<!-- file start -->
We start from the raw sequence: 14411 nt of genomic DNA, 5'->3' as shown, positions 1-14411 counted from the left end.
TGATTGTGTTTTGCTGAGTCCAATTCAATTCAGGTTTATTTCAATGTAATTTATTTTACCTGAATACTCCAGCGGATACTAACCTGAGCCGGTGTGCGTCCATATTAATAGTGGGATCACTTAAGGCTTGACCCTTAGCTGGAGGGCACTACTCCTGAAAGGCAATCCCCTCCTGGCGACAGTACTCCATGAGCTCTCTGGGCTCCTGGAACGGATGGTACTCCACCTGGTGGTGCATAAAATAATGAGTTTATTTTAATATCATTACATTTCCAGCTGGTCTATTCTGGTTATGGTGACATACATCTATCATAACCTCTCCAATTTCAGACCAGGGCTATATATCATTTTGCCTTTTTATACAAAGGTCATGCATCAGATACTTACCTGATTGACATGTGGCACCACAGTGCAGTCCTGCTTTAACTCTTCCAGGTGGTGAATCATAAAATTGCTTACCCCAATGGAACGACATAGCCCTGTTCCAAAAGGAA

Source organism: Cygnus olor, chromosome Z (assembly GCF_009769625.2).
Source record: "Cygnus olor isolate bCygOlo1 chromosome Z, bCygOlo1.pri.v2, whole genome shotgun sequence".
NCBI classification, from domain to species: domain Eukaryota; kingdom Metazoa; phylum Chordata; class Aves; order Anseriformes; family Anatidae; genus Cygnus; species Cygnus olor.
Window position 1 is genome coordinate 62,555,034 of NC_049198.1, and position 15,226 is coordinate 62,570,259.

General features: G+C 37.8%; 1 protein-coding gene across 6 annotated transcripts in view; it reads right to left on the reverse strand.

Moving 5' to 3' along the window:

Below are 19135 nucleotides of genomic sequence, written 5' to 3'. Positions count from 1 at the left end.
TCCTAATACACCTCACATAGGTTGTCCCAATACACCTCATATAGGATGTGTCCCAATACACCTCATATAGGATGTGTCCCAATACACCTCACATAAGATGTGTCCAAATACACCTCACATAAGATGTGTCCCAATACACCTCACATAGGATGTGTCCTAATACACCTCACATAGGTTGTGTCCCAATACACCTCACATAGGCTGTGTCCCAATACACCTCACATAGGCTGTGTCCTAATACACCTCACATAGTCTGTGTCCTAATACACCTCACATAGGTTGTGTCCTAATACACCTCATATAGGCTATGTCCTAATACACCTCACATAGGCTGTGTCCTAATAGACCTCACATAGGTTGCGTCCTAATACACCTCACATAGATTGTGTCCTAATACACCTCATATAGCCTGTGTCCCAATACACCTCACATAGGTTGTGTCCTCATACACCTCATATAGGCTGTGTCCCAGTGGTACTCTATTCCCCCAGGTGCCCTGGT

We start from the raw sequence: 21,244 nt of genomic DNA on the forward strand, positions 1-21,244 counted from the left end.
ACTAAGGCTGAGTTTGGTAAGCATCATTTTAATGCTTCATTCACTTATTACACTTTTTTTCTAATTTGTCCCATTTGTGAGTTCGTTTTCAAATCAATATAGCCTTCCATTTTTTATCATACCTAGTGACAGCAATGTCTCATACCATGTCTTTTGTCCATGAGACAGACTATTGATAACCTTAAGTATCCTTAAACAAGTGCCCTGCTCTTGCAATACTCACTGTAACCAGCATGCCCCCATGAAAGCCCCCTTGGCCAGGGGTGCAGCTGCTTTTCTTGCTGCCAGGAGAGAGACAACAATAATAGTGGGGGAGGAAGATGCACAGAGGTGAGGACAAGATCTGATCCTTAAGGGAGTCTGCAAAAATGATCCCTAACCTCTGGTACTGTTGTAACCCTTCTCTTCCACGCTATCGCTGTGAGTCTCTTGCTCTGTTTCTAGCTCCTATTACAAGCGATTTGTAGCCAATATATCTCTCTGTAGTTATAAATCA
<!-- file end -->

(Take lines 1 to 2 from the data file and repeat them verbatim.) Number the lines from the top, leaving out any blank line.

We start from the raw sequence: 14411 nt of genomic DNA, 5'->3' as shown, positions 1-14411 counted from the left end.
TGATTGTGTTTTGCTGAGTCCAATTCAATTCAGGTTTATTTCAATGTAATTTATTTTACCTGAATACTCCAGCGGATACTAACCTGAGCCGGTGTGCGTCCATATTAATAGTGGGATCACTTAAGGCTTGACCCTTAGCTGGAGGGCACTACTCCTGAAAGGCAATCCCCTCCTGGCGACAGTACTCCATGAGCTCTCTGGGCTCCTGGAACGGATGGTACTCCACCTGGTGGTGCATAAAATAATGAGTTTATTTTAATATCATTACATTTCCAGCTGGTCTATTCTGGTTATGGTGACATACATCTATCATAACCTCTCCAATTTCAGACCAGGGCTATATATCATTTTGCCTTTTTATACAAAGGTCATGCATCAGATACTTACCTGATTGACATGTGGCACCACAGTGCAGTCCTGCTTTAACTCTTCCAGGTGGTGAATCATAAAATTGCTTACCCCAATGGAACGACATAGCCCTGTTCCAAAAGGAA